Sriracha, for the uninitiated, is a chilli sauce, thicker and sweeter than Tabasco, with a garlicky tang. They eat it in Thailand and Vietnam, though the world’s top brand is made in California with a distinctive rooster on the bottle. Once you have Sriracha in the fridge, you find yourself adding it to many ad hoc meals: fried eggs, falafel, corn fritters. It’s ketchup for grown-ups: a comforting dab of something sweet and spicy that makes everything taste familiar.
I’m fond enough of Sriracha, as mass-market condiments go. But mere fondness does not cut it in this age of social media. Sriracha is one of many foods — see also pulled pork, avocado toast, popcorn, kale, and custard doughnuts — that are now the objects of lunatic devotion on Twitter. It has become a fetish and a cult. Worshippers say it makes ‘everything’ taste better or that they’d like to be buried with a bottle when they die. In December, it was announced that Sriracha powder was coming to the UK. Twitter was abuzz, imagining all the things that could be doused in this magical red dust. No one seemed to notice that chilli powder has been around for centuries or that what makes Sriracha good is that it is a sauce.
Sriracha exemplifies the problem with food on social media in general. These new global forms of communication should be widening our culinary horizons. Often, however, they only reinforce us in our limited tastes through a kind of faddish group hysteria. Spiralised courgettes or grain bowls will briefly ‘trend’ and then suffer a vicious backlash. Food becomes polarised into the indulgent and the ‘clean’. There is group-salivation over fried chicken and you feel bullied to take a stand on such pressing matters as paleo diets or cupcakes versus macarons. Do you like or unlike ‘bone broth’? Or perhaps you are naive enough to think that ‘bone broth’ is simply a pretentious way to describe stock? In that case, Twitter is no place for you.
It’s not that social media has no culinary benefits; particularly if those you live with have a limited appetite for food-talk. In the online stock exchange of kitchen knowledge, you can find exactly the person you need to answer your pressure-cooker query (that would be @catlilycooks, by the way). You can hold long uncensored conversations about the best ways to snap asparagus without anyone telling you how boring you are being. The Oxford Symposium on Food and Cookery, of which I am chair, has a Facebook page with more than 4,000 members and an extraordinary range of debates. Here, scholars discuss such questions as the shortcomings of the word ‘foodie’ or the difficulties of buying certain types of offal.
Cooking can be a repetitive and solitary business and it can be nice to feel less alone at the chopping board: to observe on Twitter that someone else made watercress soup too or to borrow a chef’s idea for pairing damsons with hazelnuts. The danger is that you spend so long obsessing over other people’s dinners that you have little time left to cook your own.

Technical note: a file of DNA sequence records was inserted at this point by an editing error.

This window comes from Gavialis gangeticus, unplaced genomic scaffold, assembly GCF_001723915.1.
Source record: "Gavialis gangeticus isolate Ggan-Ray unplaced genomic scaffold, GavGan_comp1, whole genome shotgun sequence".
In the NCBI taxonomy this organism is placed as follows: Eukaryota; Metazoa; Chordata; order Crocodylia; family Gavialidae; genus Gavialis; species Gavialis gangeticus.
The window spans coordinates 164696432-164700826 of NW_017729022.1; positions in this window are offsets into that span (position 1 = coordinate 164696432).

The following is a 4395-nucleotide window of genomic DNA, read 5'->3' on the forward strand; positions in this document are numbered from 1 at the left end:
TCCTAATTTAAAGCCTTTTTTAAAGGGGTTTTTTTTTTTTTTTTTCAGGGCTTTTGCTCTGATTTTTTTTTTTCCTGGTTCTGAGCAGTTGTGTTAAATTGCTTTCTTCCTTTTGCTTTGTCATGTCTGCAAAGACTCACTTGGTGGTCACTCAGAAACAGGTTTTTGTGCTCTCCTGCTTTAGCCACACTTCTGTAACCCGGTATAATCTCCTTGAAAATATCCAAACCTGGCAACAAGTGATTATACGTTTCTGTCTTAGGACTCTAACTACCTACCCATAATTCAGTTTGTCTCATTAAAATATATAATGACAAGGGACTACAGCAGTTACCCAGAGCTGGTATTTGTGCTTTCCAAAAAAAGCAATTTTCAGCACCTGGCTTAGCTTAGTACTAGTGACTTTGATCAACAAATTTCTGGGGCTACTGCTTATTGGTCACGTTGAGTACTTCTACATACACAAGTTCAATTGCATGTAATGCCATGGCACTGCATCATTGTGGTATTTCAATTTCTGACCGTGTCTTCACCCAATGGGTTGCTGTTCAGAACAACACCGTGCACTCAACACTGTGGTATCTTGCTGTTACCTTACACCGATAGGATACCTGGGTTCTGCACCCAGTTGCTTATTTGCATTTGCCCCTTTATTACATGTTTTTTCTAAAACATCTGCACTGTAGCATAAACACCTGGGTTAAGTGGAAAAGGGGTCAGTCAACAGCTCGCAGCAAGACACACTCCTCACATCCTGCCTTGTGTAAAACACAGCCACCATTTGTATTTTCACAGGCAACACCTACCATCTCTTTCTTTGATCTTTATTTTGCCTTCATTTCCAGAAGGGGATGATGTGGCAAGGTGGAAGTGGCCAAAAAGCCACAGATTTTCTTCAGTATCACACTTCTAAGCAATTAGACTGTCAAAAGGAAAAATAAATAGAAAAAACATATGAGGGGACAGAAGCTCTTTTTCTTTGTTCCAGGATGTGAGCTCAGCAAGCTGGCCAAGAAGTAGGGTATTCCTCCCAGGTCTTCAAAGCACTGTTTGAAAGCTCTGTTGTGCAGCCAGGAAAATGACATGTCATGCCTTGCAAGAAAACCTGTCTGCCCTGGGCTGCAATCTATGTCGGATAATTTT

Social media has changed the basic ways that many people relate to food. Most ‘shares’ are really boasts, dressed up with Instagram filters. Spend too long staring at these photogenic creations and you start to judge meals more on looks than taste. We find ourselves randomly scattering pomegranate seeds because they make almost any dish look photo-ready. We spend so long ‘curating’ our breakfast of chia-seed porridge with half-moon slices of plums that it goes cold. We probably do not share the private broken biscuit, or the burnt crumpet, but we most certainly broadcast the fact that we ordered the beauteous meze selection at Honey & Co. (I am guilty of this myself.)
I don’t agree with those who say that food in restaurants should never be photographed. Sometimes a dish is as splendid as a still life and deserves to be recorded. But the indiscriminate tweeting of food erodes both the conviviality and the sensory enjoyment of eating. Overuse of social media kills the thing it is trying to capture: the pleasure of the meal. Sometimes, long ago in the 1990s, people used to pause for a moment when food arrived at the table, to inhale the happy scents of garlic and parsley or talk about who ordered best. Now, this moment is taken up with a frantic bustle of iPhones. The ‘feed’ takes precedence over the food. The vital task is no longer to eat what’s on your plate, but to snap it while it is still pristine, in the hope that it may be favourited, retweeted and liked. So anxious are we to make our food popular that we forget the basic niceties of sharing a meal with the people who are actually with us. Clue: it’s friendly to make eye contact from time to time.
There is a form of denial going on here. If we memorialise enough of our meals on electronic devices, we can plaster over the truth that to eat food, you must destroy it. Once consumed, it is gone. Most dishes — homely stews, say, that do not have pomegranate seeds on top — go unrecorded; the only traces are in our bodies. The full plate must give way to the empty plate and each set of washing-up takes us another step closer to the end. It’s a terrifying thought. No wonder we feel the need to distract ourselves by babbling cheerful nonsense about Sriracha.
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